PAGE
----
Dos and Don’ts of Winter Biking

Renée Moore Tweet Us @bikearlington@bikearlington November 8, 2019
0 Comments

Renée Moore is the Program Manager for BikeArlington. You can often find her dress billowing in the wind and leading bike expeditions to Arlington’s most awesome destinations.

SHARE
Facebook Tweet us @BikeArlington
BIKE TAKEAWAY:

Even though temperatures have dropped, there is no reason to drop biking. With a little knowledge you can continue biking through the winter months.

Five years ago, I did something crazy. I signed up for a winter challenge called Freezing Saddles. The goal was to ride at least one mile every day between January 1 and March 19. I have always been a 70+ degree bicyclist so this was going to be a major feat for me. I imagined that I would need a lot of clothing to keep me dry and warm, but I found that you don’t necessarily want to overdress. In fact, there are some definite do’s and don’ts when it comes to biking during the colder months.

Woman biking in snow in Arlington County

Do test ride your bike in cooler weather. During this exercise you’ll find out where you feel cold before you run out and buy hundreds of dollars’ worth of stuff. You may find after your ride that only your ears get cold and you need earmuffs or that your jeans will work just fine to keep your legs warm.

Don’t overdress. When it’s cold, we naturally want to bundle up, but when you’re biking you need less clothing than you may think. You will begin to warm up as you ride your bike. So, you want to dress in layers so as you warm up you can remove the outer ones. Consider wearing long johns, a long-sleeved T-shirt, a heavier long-sleeved jersey and jacket. As you warm up, you can remove the jacket or the jersey and still be warm enough for your ride.

Do cover your extremities. The first parts that usually get cold are your hands, feet, head, and ears. Make sure to find gloves to keep your hands and fingers warm. You may have some warm gloves or mittens already. If not, invest in a pair. Wear wool socks and if you have hiking boots, that can work well to keep your feet warm and dry. A hat or buff under your helmet works great to keep both your head and ears toasty and warm during your commute.

Don’t wear cotton. Cotton feels so good in the summer. It’s breezy and soft and comforting. But in the winter, you will sweat as you bike and cotton will absorb that sweat and hold it next to your skin making you feel colder. Instead look for merino wool items that wick moisture away from your skin, keeping you feeling warm.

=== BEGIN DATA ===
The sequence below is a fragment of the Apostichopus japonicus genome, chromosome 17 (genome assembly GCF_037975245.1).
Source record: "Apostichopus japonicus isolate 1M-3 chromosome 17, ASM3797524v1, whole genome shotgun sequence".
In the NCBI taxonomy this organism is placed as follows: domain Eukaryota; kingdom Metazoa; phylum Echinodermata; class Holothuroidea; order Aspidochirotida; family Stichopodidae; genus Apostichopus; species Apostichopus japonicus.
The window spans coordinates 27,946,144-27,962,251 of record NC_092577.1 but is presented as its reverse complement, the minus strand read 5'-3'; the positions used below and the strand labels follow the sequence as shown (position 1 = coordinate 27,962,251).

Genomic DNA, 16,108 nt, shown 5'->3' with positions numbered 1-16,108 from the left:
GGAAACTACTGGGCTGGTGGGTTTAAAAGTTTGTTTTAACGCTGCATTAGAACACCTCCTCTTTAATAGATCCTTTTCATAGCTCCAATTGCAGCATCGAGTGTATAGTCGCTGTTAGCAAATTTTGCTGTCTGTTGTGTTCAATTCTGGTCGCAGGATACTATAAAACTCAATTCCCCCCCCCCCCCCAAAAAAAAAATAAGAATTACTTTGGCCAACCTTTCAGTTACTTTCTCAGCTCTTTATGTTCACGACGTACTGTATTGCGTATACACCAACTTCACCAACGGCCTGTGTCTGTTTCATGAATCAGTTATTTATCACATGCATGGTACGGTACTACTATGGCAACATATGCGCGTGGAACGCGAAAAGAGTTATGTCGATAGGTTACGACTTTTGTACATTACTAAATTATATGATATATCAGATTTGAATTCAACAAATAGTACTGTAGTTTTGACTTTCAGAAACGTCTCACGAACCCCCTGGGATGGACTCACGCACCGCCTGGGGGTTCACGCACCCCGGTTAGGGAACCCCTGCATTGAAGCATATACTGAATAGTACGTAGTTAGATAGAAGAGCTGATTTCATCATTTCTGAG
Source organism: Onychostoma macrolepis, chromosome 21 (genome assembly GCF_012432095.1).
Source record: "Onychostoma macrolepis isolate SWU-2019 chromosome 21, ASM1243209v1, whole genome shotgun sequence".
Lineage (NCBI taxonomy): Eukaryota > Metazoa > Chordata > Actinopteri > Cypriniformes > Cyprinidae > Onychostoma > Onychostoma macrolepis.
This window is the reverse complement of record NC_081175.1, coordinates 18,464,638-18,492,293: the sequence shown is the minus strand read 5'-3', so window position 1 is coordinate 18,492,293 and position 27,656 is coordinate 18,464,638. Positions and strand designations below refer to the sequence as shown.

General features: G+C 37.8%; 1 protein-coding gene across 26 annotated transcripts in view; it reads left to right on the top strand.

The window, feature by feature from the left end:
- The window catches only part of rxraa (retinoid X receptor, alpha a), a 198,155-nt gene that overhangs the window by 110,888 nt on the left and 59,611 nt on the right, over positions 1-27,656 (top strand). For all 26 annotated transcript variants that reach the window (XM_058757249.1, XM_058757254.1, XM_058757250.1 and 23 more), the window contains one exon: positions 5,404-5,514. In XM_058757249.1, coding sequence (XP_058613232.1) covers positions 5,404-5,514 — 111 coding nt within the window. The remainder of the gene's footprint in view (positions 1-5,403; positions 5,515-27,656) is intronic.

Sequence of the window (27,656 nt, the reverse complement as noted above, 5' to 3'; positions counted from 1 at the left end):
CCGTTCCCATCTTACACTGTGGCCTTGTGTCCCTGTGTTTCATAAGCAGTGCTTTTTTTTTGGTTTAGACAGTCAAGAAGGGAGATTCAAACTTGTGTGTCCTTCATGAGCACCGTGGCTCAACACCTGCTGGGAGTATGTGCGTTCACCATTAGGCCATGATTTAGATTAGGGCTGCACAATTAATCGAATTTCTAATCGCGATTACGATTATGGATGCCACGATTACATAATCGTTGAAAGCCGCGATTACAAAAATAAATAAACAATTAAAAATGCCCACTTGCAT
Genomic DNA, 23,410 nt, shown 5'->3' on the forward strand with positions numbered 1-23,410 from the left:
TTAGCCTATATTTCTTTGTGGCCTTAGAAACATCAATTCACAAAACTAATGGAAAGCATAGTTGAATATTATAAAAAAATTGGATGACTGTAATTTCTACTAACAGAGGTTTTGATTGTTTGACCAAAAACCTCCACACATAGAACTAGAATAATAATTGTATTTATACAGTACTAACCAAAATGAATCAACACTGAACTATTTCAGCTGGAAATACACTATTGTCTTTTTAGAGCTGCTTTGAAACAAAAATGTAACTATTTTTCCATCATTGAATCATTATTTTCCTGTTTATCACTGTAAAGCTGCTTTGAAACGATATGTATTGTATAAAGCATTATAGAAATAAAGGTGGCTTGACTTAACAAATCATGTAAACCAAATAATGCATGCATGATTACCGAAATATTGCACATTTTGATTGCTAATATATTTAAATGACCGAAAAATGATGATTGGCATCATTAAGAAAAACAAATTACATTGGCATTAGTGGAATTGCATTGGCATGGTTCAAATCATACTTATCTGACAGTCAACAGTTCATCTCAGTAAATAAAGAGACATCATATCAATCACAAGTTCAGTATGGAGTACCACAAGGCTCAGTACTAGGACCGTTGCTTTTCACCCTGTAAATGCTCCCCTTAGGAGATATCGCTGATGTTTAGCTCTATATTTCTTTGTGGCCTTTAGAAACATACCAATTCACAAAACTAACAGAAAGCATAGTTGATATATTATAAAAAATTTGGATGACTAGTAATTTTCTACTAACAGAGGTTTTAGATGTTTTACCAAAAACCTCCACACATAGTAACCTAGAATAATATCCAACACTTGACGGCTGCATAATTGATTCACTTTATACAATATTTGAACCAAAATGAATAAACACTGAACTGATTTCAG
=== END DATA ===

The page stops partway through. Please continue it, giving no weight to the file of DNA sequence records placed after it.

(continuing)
Do keep your bike maintained. Make sure to keep your tires properly inflated. Clean off any dirt and gunk from the chain after a ride in the snow or rain. Check your brakes to make sure they are working properly before going out for your ride.

Don’t feel obligated to bike in seriously cold temps or inclement weather. Of course, we’d love for you to bike as much as possible; but it’s OK to take a different form of transportation when it’s too cold or precipitating. Or consider combining your ride with transit if the weather becomes too cold or snowy to ride in.

Do be visible. Daylight Saving Time ended and it’s getting dark sooner. As you ride and walk through Arlington County, we want to make sure you are visible. That’s why we are giving away lights and reflective gear, so you’ll be easily seen during the evening hours on your bike ride or run. Come by one of our two stops on Tuesday, November 12 in Shirlington at the Weenie Beenie or Thursday, November 14 at the Crystal City Water Park from 7:00 a.m. – 8:30 a.m. to pick up your lights or reflective gear.

Come practice biking in the winter at our Holiday Lights Ride on Tuesday, December 17 from 6:00 p.m. – 8:00 p.m.

Photo Credit:

Sam Kittner/Kittner.com

Comments are closed here.

To prevent spam, comments will be approved before appearing on the post. If you have a comment or question, but do not want it to be published, please email BikeArlington.